About Ancient Astronaut Theory
Ancient astronaut theories or paleocontact are various proposals that intelligent extraterrestrial beings (called ancient astronauts or ancient aliens) have visited Earth and that this contact is linked to the origins or development of human cultures, technologies, and/or religions.
Some of these theories suggest that deities from most—if not all—religions are actually extraterrestrials, and their technologies were taken as evidence of their divine status.
Ancient astronaut theories have not received support within the scientific community, and have garnered little—if any—attention in peer-reviewed studies from scientific journals. These theories have been popularized, particularly in the latter half of the 20th century, by writers Erich von Däniken, Zecharia Sitchin and Robert K.G. Temple.
Ancient astronaut adherents often claim that humans are either descendants or creations of beings who landed on Earth millennia ago. An associated theory is that much of human knowledge, religion and culture came from extraterrestrial visitors in ancient times, in that ancient astronauts acted as a “mother culture”. These ideas are generally discounted by the scientific community.
Ancient astronaut theories also may include the idea that civilization may have evolved on Earth twice, and that the visitation of ancient astronauts may reflect the return of descendants of ancient humans whose population was separated from earthbound humans.
Proponents of ancient astronaut theories point to what they perceive as gaps in historical and archaeological records, and to what they see as absent or incomplete explanations of historical or archaeological data. Ancient astronaut proponents cite evidence that they argue supports their assertions, notably, archaeological artifacts that they argue are anachronistic or beyond the presumed technical capabilities of the historical cultures with which they are associated (sometimes referred to as “Out-of-place artifacts”); and artwork and legends which are interpreted as depicting extraterrestrial contact or technologies.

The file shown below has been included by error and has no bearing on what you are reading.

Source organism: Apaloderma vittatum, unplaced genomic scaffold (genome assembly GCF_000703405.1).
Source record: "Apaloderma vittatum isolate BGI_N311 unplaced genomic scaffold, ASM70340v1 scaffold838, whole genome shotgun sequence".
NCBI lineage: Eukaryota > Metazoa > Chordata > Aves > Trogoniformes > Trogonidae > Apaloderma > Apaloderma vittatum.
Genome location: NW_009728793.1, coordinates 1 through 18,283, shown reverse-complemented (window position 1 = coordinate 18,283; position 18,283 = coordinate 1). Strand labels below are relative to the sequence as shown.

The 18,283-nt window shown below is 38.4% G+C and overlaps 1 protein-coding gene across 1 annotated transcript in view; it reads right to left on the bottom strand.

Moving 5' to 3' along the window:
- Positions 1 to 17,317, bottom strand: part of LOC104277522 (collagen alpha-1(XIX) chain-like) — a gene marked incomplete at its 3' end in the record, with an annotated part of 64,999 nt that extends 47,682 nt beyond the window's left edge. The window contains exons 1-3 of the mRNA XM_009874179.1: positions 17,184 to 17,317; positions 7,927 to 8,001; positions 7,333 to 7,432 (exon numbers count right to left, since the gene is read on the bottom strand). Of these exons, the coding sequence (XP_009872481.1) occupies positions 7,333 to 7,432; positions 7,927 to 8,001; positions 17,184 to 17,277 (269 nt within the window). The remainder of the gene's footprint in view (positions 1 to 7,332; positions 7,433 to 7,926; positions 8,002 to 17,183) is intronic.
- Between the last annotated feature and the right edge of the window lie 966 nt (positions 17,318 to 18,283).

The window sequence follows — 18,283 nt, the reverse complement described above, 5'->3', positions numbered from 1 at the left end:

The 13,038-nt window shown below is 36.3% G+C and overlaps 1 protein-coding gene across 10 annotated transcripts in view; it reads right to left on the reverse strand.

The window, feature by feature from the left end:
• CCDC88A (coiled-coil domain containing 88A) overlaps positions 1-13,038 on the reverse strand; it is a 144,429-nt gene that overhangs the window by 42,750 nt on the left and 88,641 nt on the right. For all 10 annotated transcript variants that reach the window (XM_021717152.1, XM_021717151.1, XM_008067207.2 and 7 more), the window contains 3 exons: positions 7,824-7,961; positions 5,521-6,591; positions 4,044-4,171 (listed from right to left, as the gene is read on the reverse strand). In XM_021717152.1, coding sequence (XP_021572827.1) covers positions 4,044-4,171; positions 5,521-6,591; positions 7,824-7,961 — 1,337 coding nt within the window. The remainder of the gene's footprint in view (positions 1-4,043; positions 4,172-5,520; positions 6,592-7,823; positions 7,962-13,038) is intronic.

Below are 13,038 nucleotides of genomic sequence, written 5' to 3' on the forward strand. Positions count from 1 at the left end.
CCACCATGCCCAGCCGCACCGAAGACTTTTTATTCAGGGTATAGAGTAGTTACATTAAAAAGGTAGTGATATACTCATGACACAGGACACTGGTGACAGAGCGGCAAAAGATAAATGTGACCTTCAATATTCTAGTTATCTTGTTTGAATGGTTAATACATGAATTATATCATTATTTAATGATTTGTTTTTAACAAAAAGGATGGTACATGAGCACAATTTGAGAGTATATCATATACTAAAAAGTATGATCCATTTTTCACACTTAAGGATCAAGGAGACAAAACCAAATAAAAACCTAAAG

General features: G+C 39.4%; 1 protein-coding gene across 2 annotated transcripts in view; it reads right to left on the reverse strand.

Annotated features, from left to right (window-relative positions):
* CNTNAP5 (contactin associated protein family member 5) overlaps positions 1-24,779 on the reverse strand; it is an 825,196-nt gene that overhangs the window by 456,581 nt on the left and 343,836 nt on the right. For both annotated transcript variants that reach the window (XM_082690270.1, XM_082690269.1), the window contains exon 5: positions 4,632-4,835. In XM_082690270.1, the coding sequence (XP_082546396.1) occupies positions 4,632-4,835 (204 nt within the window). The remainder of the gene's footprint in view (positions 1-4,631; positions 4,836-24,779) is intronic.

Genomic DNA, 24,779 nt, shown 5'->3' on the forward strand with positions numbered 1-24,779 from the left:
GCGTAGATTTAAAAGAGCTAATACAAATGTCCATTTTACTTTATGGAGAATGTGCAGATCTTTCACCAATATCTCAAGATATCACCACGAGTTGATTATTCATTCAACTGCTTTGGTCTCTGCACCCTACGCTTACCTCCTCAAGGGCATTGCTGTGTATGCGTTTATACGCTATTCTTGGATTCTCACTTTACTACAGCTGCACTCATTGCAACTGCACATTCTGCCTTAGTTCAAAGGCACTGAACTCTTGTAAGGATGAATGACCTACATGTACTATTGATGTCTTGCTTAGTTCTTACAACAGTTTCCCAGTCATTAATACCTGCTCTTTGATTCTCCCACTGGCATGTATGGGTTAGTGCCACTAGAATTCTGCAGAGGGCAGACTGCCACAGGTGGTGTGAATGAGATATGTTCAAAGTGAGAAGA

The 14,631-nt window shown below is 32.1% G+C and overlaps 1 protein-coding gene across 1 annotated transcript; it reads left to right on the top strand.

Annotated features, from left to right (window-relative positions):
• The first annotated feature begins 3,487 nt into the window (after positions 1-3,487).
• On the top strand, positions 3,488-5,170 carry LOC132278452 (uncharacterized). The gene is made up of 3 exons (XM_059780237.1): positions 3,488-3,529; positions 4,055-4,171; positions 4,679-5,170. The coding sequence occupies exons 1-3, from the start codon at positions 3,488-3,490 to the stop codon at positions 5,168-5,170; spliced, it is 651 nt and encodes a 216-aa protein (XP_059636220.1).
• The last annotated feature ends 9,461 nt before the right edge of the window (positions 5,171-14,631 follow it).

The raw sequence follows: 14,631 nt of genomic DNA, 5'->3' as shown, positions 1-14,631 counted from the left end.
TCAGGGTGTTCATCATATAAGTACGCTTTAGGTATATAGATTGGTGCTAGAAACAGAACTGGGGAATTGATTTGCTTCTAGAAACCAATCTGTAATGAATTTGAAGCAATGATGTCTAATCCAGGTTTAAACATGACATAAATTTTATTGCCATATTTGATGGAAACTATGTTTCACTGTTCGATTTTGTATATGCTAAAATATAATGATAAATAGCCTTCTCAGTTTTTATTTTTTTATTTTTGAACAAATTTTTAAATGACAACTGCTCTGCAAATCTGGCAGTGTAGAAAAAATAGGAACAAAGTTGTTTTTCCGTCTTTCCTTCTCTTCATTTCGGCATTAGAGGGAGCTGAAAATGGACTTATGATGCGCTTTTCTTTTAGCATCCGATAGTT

Scientists maintain that gaps in contemporary knowledge of the past do not demonstrate that such speculative ancient astronaut ideas are a necessary, or even plausible, conclusion to draw. The scientific community remains generally skeptical, and the dominant view is that there is no evidence to support ancient astronaut and paleocontact theories.
In their 1966 book Intelligent Life in the Universe astrophysicists I.S. Shklovski and Carl Sagan devote a chapter to arguments that scientists and historians should seriously consider the possibility that extraterrestrial contact occurred during recorded history. However, Shklovsky and Sagan stressed that their ideas were speculative and unproven.
Shklovski and Sagan argued that sub-lightspeed interstellar travel by extraterrestrial life was a certainty when considering technologies that were established or feasible in the late ’60s; that repeated instances of extraterrestrial visitation to Earth were plausible; and that pre-scientific narratives can offer a potentially reliable means of describing contact with outsiders.
Additionally, Shklovski and Sagan cited tales of Oannes, a fishlike being attributed with teaching agriculture, mathematics and the arts to early Sumerians, as deserving closer scrutiny as a possible instance of paleocontact due to its consistency and detail.
In his 1979 book Broca’s Brain, Sagan suggested that he and Shklovski might have inspired the wave of ’70s ancient astronaut books, expressing disapproval of “von Daniken and other uncritical writers” who seemingly built on these ideas not as guarded speculations but as “valid evidence of extraterrestrial contact.” Sagan argued that while many legends, artifacts and purported OOPARTs were cited in support of ancient astronaut theories, “very few require more than passing mention” and could be easily explained with more conventional theories. Sagan also reiterated his earlier conclusion that extraterrestrial visits to Earth were possible but unproven, and perhaps improbable.